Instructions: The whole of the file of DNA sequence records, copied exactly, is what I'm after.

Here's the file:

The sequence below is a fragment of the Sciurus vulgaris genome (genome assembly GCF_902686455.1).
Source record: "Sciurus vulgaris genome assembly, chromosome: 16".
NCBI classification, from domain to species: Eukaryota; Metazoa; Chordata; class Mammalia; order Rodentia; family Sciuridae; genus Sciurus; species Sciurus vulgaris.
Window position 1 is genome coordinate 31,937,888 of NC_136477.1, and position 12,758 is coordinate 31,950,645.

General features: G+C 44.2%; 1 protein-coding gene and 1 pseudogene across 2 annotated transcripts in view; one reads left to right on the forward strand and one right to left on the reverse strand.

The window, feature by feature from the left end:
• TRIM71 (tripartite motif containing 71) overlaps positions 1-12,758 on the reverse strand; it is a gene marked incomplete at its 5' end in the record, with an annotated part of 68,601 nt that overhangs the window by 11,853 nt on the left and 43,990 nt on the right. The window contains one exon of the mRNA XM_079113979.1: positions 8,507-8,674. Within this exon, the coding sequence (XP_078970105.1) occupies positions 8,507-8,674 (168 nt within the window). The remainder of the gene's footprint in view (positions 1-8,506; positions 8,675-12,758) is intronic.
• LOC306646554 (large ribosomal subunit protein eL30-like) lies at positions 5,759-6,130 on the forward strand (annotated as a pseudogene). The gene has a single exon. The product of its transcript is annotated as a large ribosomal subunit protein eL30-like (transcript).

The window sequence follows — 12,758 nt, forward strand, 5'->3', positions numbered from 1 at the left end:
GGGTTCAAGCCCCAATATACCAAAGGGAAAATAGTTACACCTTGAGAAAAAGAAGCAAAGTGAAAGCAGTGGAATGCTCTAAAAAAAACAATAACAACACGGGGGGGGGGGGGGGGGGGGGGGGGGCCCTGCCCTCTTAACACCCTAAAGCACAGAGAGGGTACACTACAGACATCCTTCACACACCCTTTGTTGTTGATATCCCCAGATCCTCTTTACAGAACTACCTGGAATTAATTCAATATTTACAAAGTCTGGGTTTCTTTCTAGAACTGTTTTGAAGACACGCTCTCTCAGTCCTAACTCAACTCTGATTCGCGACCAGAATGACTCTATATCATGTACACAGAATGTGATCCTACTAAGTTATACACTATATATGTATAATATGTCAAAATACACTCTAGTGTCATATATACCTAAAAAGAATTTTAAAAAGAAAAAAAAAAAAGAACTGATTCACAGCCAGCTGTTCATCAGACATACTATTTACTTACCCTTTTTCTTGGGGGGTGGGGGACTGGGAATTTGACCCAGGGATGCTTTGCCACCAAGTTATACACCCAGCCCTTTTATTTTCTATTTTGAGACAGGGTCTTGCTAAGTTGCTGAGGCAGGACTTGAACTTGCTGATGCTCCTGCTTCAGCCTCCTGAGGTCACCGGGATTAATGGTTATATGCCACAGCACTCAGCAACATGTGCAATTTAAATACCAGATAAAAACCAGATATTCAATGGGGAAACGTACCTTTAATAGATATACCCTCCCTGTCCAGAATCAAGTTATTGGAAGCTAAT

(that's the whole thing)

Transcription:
The sequence below is a fragment of the Sciurus vulgaris genome (genome assembly GCF_902686455.1).
Source record: "Sciurus vulgaris genome assembly, chromosome: 16".
NCBI classification, from domain to species: Eukaryota; Metazoa; Chordata; class Mammalia; order Rodentia; family Sciuridae; genus Sciurus; species Sciurus vulgaris.
Window position 1 is genome coordinate 31,937,888 of NC_136477.1, and position 12,758 is coordinate 31,950,645.

General features: G+C 44.2%; 1 protein-coding gene and 1 pseudogene across 2 annotated transcripts in view; one reads left to right on the forward strand and one right to left on the reverse strand.

The window, feature by feature from the left end:
• TRIM71 (tripartite motif containing 71) overlaps positions 1-12,758 on the reverse strand; it is a gene marked incomplete at its 5' end in the record, with an annotated part of 68,601 nt that overhangs the window by 11,853 nt on the left and 43,990 nt on the right. The window contains one exon of the mRNA XM_079113979.1: positions 8,507-8,674. Within this exon, the coding sequence (XP_078970105.1) occupies positions 8,507-8,674 (168 nt within the window). The remainder of the gene's footprint in view (positions 1-8,506; positions 8,675-12,758) is intronic.
• LOC306646554 (large ribosomal subunit protein eL30-like) lies at positions 5,759-6,130 on the forward strand (annotated as a pseudogene). The gene has a single exon. The product of its transcript is annotated as a large ribosomal subunit protein eL30-like (transcript).

The window sequence follows — 12,758 nt, forward strand, 5'->3', positions numbered from 1 at the left end:
GGGTTCAAGCCCCAATATACCAAAGGGAAAATAGTTACACCTTGAGAAAAAGAAGCAAAGTGAAAGCAGTGGAATGCTCTAAAAAAAACAATAACAACACGGGGGGGGGGGGGGGGGGGGGGGGGGCCCTGCCCTCTTAACACCCTAAAGCACAGAGAGGGTACACTACAGACATCCTTCACACACCCTTTGTTGTTGATATCCCCAGATCCTCTTTACAGAACTACCTGGAATTAATTCAATATTTACAAAGTCTGGGTTTCTTTCTAGAACTGTTTTGAAGACACGCTCTCTCAGTCCTAACTCAACTCTGATTCGCGACCAGAATGACTCTATATCATGTACACAGAATGTGATCCTACTAAGTTATACACTATATATGTATAATATGTCAAAATACACTCTAGTGTCATATATACCTAAAAAGAATTTTAAAAAGAAAAAAAAAAAAGAACTGATTCACAGCCAGCTGTTCATCAGACATACTATTTACTTACCCTTTTTCTTGGGGGGTGGGGGACTGGGAATTTGACCCAGGGATGCTTTGCCACCAAGTTATACACCCAGCCCTTTTATTTTCTATTTTGAGACAGGGTCTTGCTAAGTTGCTGAGGCAGGACTTGAACTTGCTGATGCTCCTGCTTCAGCCTCCTGAGGTCACCGGGATTAATGGTTATATGCCACAGCACTCAGCAACATGTGCAATTTAAATACCAGATAAAAACCAGATATTCAATGGGGAAACGTACCTTTAATAGATATACCCTCCCTGTCCAGAATCAAGTTATTGGAAGCTAAT